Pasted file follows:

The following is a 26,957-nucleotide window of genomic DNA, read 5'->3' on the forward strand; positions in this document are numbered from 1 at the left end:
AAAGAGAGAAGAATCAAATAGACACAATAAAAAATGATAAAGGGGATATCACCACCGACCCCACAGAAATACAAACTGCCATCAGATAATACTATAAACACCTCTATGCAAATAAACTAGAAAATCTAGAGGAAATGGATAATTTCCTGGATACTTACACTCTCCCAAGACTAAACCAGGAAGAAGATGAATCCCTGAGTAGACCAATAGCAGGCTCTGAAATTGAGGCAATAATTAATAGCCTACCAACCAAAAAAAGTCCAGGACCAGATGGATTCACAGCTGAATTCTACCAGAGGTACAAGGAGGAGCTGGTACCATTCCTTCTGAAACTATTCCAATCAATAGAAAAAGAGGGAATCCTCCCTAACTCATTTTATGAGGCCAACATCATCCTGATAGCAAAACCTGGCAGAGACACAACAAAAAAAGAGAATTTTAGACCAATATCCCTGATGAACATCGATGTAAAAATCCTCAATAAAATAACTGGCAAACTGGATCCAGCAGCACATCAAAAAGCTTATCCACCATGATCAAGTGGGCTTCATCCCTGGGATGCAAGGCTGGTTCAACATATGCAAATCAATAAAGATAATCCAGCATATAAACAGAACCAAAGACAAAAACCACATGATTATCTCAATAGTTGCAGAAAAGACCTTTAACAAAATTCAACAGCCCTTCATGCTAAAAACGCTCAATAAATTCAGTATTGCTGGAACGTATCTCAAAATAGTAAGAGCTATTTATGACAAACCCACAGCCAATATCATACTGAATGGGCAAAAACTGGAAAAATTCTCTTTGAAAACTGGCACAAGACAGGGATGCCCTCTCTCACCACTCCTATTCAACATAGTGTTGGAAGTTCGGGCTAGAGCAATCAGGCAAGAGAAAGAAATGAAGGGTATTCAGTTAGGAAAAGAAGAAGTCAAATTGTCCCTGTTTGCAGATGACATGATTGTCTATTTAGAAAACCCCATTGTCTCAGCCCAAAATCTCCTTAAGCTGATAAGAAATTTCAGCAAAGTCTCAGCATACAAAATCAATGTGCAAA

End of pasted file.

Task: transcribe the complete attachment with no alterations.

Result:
The following is a 26,957-nucleotide window of genomic DNA, read 5'->3' on the forward strand; positions in this document are numbered from 1 at the left end:
AAAGAGAGAAGAATCAAATAGACACAATAAAAAATGATAAAGGGGATATCACCACCGACCCCACAGAAATACAAACTGCCATCAGATAATACTATAAACACCTCTATGCAAATAAACTAGAAAATCTAGAGGAAATGGATAATTTCCTGGATACTTACACTCTCCCAAGACTAAACCAGGAAGAAGATGAATCCCTGAGTAGACCAATAGCAGGCTCTGAAATTGAGGCAATAATTAATAGCCTACCAACCAAAAAAAGTCCAGGACCAGATGGATTCACAGCTGAATTCTACCAGAGGTACAAGGAGGAGCTGGTACCATTCCTTCTGAAACTATTCCAATCAATAGAAAAAGAGGGAATCCTCCCTAACTCATTTTATGAGGCCAACATCATCCTGATAGCAAAACCTGGCAGAGACACAACAAAAAAAGAGAATTTTAGACCAATATCCCTGATGAACATCGATGTAAAAATCCTCAATAAAATAACTGGCAAACTGGATCCAGCAGCACATCAAAAAGCTTATCCACCATGATCAAGTGGGCTTCATCCCTGGGATGCAAGGCTGGTTCAACATATGCAAATCAATAAAGATAATCCAGCATATAAACAGAACCAAAGACAAAAACCACATGATTATCTCAATAGTTGCAGAAAAGACCTTTAACAAAATTCAACAGCCCTTCATGCTAAAAACGCTCAATAAATTCAGTATTGCTGGAACGTATCTCAAAATAGTAAGAGCTATTTATGACAAACCCACAGCCAATATCATACTGAATGGGCAAAAACTGGAAAAATTCTCTTTGAAAACTGGCACAAGACAGGGATGCCCTCTCTCACCACTCCTATTCAACATAGTGTTGGAAGTTCGGGCTAGAGCAATCAGGCAAGAGAAAGAAATGAAGGGTATTCAGTTAGGAAAAGAAGAAGTCAAATTGTCCCTGTTTGCAGATGACATGATTGTCTATTTAGAAAACCCCATTGTCTCAGCCCAAAATCTCCTTAAGCTGATAAGAAATTTCAGCAAAGTCTCAGCATACAAAATCAATGTGCAAA